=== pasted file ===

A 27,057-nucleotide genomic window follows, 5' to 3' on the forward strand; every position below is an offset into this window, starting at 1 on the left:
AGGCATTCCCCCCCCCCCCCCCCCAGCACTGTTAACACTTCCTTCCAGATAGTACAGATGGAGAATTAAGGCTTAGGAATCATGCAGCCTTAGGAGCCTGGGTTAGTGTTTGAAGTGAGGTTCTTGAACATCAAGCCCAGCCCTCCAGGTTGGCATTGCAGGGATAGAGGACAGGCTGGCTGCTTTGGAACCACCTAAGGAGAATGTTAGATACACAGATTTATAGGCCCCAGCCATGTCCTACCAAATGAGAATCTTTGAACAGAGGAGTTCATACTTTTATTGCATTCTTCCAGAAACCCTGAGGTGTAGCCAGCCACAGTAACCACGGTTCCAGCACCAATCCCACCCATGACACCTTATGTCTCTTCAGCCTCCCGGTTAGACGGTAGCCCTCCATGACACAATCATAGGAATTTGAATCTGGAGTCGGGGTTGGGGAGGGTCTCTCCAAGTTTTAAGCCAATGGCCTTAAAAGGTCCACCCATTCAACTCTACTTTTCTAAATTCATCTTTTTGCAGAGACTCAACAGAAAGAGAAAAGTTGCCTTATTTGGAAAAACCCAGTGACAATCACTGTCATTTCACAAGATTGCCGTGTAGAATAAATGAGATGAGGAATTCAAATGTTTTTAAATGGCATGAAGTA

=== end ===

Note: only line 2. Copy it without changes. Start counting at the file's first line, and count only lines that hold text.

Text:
AGGCATTCCCCCCCCCCCCCCCCCAGCACTGTTAACACTTCCTTCCAGATAGTACAGATGGAGAATTAAGGCTTAGGAATCATGCAGCCTTAGGAGCCTGGGTTAGTGTTTGAAGTGAGGTTCTTGAACATCAAGCCCAGCCCTCCAGGTTGGCATTGCAGGGATAGAGGACAGGCTGGCTGCTTTGGAACCACCTAAGGAGAATGTTAGATACACAGATTTATAGGCCCCAGCCATGTCCTACCAAATGAGAATCTTTGAACAGAGGAGTTCATACTTTTATTGCATTCTTCCAGAAACCCTGAGGTGTAGCCAGCCACAGTAACCACGGTTCCAGCACCAATCCCACCCATGACACCTTATGTCTCTTCAGCCTCCCGGTTAGACGGTAGCCCTCCATGACACAATCATAGGAATTTGAATCTGGAGTCGGGGTTGGGGAGGGTCTCTCCAAGTTTTAAGCCAATGGCCTTAAAAGGTCCACCCATTCAACTCTACTTTTCTAAATTCATCTTTTTGCAGAGACTCAACAGAAAGAGAAAAGTTGCCTTATTTGGAAAAACCCAGTGACAATCACTGTCATTTCACAAGATTGCCGTGTAGAATAAATGAGATGAGGAATTCAAATGTTTTTAAATGGCATGAAGTA